The RNC claims that the county doesn’t have a good process for backfilling those positions when workers quit, and blamed the high attrition rate on unreasonable work requirements. 

In one of the suits, the RNC asks the court to compel Maricopa County to supply it with documentation of the county’s efforts to hire Republican poll workers and central election board workers, as well as proof of its efforts to find Republican replacements for workers who didn’t show up on Election Day. 

In its other suit, the RNC claims that the requirements for temporary elections and poll workers in Maricopa County prohibit many Republicans from being election workers. 

“The Defendants’ hours requirements foreseeably exclude virtually all persons who wish to participate but cannot abandon all other personal and professional obligations in October and November,” the RNC says in the suit. 

Requirements that the RNC says deters Republican workers include some 14-hour days and obligatory weekend shifts.

The Republican Party designated qualified electors to serve on the county’s election boards in the August primary, but the RNC claimed that many of the people it designated could not handle the requirements of the job. 

“The Defendants cannot establish onerous hours requirements, or create unduly inhospitable working conditions, that deter Republican workers from participating in the administration of Arizona Elections – and then claim compliance with the Equal Access Statutes (requirement for the same number of Republican and Democratic workers) was impossible,” the RNC said in the suit. 

The RNC did not respond to a question from the Mirror asking why longer hours and multiple-day commitments would discourage more potential Republican poll workers than Democratic ones.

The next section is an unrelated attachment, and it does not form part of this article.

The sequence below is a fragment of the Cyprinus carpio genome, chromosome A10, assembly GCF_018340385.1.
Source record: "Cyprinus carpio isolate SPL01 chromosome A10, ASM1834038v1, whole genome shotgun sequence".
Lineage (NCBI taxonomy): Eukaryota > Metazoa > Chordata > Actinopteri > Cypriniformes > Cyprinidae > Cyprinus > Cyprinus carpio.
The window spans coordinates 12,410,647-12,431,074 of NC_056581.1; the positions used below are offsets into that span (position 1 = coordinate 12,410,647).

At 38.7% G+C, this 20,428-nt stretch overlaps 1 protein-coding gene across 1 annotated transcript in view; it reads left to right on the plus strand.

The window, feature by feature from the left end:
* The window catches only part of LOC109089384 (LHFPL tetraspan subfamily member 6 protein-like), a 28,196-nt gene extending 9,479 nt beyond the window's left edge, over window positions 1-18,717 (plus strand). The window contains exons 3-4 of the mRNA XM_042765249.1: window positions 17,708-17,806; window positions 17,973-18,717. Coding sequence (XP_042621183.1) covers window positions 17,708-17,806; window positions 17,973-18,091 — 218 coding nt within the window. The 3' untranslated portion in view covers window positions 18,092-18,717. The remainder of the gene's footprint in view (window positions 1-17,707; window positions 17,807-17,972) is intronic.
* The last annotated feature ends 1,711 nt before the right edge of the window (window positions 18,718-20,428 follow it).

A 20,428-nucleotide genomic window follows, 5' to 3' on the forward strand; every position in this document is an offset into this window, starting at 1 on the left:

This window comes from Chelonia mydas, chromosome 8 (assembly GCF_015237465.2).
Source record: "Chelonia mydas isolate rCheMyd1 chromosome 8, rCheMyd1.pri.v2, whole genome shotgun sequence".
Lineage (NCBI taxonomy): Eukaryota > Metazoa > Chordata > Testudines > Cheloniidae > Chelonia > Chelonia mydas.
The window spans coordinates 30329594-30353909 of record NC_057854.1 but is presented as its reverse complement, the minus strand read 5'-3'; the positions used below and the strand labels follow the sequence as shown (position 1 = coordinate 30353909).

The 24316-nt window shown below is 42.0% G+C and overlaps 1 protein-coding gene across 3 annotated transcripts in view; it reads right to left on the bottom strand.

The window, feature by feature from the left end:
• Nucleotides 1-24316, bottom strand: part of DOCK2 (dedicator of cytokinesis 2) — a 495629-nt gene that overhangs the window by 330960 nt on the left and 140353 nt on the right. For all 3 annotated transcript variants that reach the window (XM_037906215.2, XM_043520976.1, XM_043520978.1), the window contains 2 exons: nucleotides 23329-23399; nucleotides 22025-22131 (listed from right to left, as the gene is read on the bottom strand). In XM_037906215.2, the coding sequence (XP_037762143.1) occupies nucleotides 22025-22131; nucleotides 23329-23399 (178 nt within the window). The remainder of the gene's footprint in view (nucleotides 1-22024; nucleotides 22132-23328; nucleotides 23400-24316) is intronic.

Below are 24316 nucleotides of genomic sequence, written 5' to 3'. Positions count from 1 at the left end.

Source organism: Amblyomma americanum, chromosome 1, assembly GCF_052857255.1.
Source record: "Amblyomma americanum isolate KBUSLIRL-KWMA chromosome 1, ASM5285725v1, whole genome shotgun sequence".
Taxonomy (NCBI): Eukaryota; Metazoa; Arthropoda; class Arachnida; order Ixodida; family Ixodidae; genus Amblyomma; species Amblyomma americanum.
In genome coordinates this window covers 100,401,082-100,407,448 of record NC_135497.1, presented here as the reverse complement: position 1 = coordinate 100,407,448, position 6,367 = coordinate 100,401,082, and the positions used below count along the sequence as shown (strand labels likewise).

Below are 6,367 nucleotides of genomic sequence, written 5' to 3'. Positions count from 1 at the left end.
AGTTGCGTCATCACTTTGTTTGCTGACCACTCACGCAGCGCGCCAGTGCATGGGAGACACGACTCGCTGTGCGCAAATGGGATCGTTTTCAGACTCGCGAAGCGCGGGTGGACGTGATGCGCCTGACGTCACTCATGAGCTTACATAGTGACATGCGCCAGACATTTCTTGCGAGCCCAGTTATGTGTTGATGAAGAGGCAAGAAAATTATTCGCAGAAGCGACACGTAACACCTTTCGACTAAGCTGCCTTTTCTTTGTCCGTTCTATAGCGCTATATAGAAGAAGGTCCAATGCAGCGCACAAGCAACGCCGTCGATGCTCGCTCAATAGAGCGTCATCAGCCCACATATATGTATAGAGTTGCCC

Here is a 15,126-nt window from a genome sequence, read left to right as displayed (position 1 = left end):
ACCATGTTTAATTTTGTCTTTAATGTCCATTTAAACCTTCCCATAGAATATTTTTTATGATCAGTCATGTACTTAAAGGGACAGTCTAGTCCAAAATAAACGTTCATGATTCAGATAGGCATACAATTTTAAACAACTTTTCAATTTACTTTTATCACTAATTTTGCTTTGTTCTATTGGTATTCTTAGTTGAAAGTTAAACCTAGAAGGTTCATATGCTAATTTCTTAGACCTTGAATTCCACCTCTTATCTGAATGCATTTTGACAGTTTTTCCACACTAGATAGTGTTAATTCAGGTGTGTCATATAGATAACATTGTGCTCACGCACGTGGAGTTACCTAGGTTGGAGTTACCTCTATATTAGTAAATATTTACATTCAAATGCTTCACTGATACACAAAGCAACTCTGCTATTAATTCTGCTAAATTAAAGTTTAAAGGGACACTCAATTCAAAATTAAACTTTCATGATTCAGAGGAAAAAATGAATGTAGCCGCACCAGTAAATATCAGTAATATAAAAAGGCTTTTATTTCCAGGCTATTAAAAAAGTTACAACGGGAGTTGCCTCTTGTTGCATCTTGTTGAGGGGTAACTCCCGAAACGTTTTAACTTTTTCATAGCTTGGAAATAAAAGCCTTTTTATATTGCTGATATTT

In response to the RNC’s suit, All Voting is Local, a nonprofit that advocates for fair and accessible elections, said in a statement that election and poll worker laws were created “to protect voters from anti-democracy conspiracy theorists who want to disrupt the free and fair election process.”

The group also thanked the election officials who protect the right to safe voting. 

“Maricopa County election officials are duty bound to follow the laws, guidelines and predetermined process to select poll workers,” Alex Gulotta, Arizona director of All Voting is Local, said in the statement. “We have confidence that election officials are abiding by and adhering to the laws and standards outlined in the poll worker guidelines released by All Voting Is Local and the Brennan Center for Justice last week.

This is just the most recent in a laundry list of criticisms that Republicans have hurled at the Maricopa County Elections Department over the past two years, including through their  multimillion dollar partisan “audit” of the 2020 presidential election by the now-defunct firm Cyber Ninjas.


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Caitlin Sievers
Caitlin Sievers

Caitlin joined the Arizona Mirror in 2022 with almost 10 years of experience as a reporter and editor, holding local government leaders accountable from newsrooms across the West and Midwest. She's won statewide awards in Nebraska, Indiana and Wisconsin for reporting, photography and commentary.